Illegal car guards a thorn in the flesh at Swakopmund

01 Apr 2017 16:10pm
SWAKOPMUND, 31 MAR (NAMPA) – Legal car guards employed by companies in Swakopmund have raised concern of illegal ones stealing their clientele and developing a negative perception of them.
The Namibian Police Force (NamPol) and the Swakopmund Municipality Traffic Department also deplored illegal car guards, saying they are mostly drunk and begging for money.
Legal guards interviewed by Nampa in the central business district complained their work is made difficult because some drivers do not treat them with respect and think they are beggars, illegal and suspicious.
“Some people think we are chance takers and desperate for money. We are working like everyone else, with the good intention to protect,” said Carel Nambahu from CarWatch Services.
Nambahu, 30, has been working on and off as a car guard since 2011 because he has other temporary jobs like that of a cook.
Depending on the tips that range from N.dollar 1 to N.dollars 10, he makes about N.dollars 100 per day.
Also from CarWatch is 42-year-old Matheus Nahanga, who was employed as a petrol attendant before his contract ended last month and he joined the company.
“I love to protect and keep peace, this is why I join my fellow Namibians here to ensure car safety,” said Nahanga, adding they do not assault thieves but work closely with the police.
NamPol’s Station Commander for Swakopmund, Inspector Moses Aebeb told Nampa illegal car guards are mostly drunk and operate without reflector jackets.
“Honestly, I am not happy with the whole car guarding, because of intruders but we are working on getting rid of them so that legal ones work freely.”
He noted that acting in the interest of legal car guards is also acting in the safety of drivers’ property, as car break-ins have decreased in areas where car guards are, such as central town, Pick ‘n Pay and Woerman Brock Mall.
Enears Andreas, 24, was running around and directing vehicles to parking bays in central town when Nampa approached him for comment.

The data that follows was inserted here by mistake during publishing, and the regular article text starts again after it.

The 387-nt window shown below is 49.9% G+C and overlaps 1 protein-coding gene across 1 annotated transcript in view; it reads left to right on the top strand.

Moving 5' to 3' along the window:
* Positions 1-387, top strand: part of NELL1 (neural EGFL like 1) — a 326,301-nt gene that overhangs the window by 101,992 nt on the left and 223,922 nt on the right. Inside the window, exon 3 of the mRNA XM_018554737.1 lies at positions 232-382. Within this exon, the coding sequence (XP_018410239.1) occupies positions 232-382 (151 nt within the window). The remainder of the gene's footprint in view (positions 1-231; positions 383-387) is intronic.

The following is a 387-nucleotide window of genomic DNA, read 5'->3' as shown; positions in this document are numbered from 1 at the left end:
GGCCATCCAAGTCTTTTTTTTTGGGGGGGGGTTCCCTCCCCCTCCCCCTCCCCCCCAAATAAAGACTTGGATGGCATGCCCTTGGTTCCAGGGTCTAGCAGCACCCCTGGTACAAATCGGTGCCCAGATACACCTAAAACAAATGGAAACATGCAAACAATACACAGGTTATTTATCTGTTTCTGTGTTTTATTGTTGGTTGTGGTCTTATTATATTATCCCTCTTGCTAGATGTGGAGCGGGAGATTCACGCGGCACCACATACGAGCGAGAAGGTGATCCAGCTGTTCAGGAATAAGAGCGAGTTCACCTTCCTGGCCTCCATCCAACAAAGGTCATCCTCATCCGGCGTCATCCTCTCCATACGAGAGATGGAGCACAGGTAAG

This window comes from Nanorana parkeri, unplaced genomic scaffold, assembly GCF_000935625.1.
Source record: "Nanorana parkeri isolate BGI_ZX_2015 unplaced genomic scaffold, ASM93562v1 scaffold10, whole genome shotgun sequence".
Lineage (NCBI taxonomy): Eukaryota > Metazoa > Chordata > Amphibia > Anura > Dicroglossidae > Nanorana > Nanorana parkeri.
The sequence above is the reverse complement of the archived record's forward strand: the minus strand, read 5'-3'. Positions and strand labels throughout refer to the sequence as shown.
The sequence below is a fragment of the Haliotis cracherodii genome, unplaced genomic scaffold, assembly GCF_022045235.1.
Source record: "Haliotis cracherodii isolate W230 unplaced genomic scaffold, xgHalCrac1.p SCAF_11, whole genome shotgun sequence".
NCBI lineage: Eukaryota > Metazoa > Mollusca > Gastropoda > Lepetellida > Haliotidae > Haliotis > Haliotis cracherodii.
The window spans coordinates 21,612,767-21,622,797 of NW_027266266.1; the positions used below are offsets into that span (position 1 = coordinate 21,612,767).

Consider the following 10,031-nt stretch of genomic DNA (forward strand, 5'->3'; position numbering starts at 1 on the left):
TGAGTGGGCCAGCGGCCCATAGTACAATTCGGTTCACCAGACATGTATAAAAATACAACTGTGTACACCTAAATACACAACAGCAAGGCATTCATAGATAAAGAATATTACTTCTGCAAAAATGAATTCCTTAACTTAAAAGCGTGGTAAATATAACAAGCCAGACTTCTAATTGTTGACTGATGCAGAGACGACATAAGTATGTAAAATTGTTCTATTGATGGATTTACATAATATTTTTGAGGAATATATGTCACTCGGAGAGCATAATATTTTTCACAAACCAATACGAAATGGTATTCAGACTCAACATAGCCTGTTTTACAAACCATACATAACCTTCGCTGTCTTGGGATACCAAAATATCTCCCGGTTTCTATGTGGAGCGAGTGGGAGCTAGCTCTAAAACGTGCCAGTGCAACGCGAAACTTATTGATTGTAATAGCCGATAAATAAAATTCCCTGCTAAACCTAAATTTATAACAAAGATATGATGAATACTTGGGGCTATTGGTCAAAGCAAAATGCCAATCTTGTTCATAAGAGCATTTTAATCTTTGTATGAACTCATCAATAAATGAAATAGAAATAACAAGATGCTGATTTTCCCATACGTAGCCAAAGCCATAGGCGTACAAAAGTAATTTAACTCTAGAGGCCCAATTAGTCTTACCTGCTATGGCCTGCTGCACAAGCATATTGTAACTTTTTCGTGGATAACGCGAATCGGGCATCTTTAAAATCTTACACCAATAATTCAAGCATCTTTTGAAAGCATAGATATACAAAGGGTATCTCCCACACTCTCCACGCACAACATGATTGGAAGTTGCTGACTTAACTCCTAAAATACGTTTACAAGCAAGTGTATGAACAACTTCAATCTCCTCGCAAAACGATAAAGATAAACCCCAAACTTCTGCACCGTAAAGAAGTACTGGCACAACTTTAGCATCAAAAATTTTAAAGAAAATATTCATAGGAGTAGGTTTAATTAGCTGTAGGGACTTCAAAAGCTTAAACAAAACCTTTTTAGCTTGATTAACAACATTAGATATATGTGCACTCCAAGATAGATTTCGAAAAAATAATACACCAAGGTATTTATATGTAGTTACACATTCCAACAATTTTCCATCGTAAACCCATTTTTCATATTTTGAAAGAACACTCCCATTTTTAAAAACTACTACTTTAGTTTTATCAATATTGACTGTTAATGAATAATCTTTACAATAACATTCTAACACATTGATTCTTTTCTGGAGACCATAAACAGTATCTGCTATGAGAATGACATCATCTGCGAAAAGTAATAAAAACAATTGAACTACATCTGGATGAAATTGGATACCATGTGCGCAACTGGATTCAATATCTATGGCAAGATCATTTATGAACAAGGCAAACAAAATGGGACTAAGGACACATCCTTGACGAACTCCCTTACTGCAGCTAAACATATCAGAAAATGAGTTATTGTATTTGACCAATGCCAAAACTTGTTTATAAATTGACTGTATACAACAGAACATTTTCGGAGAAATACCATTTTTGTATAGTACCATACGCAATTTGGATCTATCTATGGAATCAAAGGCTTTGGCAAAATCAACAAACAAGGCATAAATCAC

“I do not have money for you my brother today but you can watch my car,” an elderly woman told him as Nampa waited to engage.
Andreas from CarWatch said he has no qualification and has been a car guard for about two years.
‘’I have family to support back home in the village and here, I pay school fees, electricity and buy bread with this money,” Andreas said before he ran off to assist another driver.
Manager of Traffic Services in the Swakopmund Municipality, Melvin Cloete told Nampa three companies are registered with the local authority to employ about 120 car guards.
These are CarWatch with 65 guards, Car Guard 29; and Namibian Car Watch with 25 guards.
Their guards wear red, blue or orange reflector jackets that are branded with company names and logos.
Cloete said illegal guards are unhygienic, mostly drunk and disturb tourists and local drivers by begging for money.
“I request the public and our visitors to stop giving tips to these people. They sometimes wear green reflectors but these are not branded.”
He advised drivers to always look for branded reflectors and ask for membership cards to make sure car guards are legal.
Johannes Matheus, who owns Namibian Car Watch, told Nampa he deals with illegal car guards by asking his to not allow them into their space.
“I tell my guards to chase them away whenever they see them. I also make it clear that if one allow their space to be occupied, they lose the job.”
Isai Nangombe, the manager of Car Guard, said the intruders start fights when asked to leave.
“They have weapons and are fighting us when we tell them to leave. This is not safe, we cannot continue fighting like this and I hope a solution will be found.”
Junias Shiyamba, who is in charge of CarWatch, told Nampa he created a platform for people to earn a living.
“I do not get money from them, I just help them to survive. Life is expensive and jobs are difficult to get if you are not educated. Without money you cannot survive.”
He said they contribute N.dollars 5 every month to the company, which is saved and used to pay for their social security and buy them branded reflector jackets. Other car guard companies operate on the same principle.
“We also give N.dollars 500 to any of them whose parent died or to their family when a guard member passes on.”
Shiyamba said his guards work for three day shifts for everybody to have an opportunity to earn a living as the parking bays in Swakopmund are limited.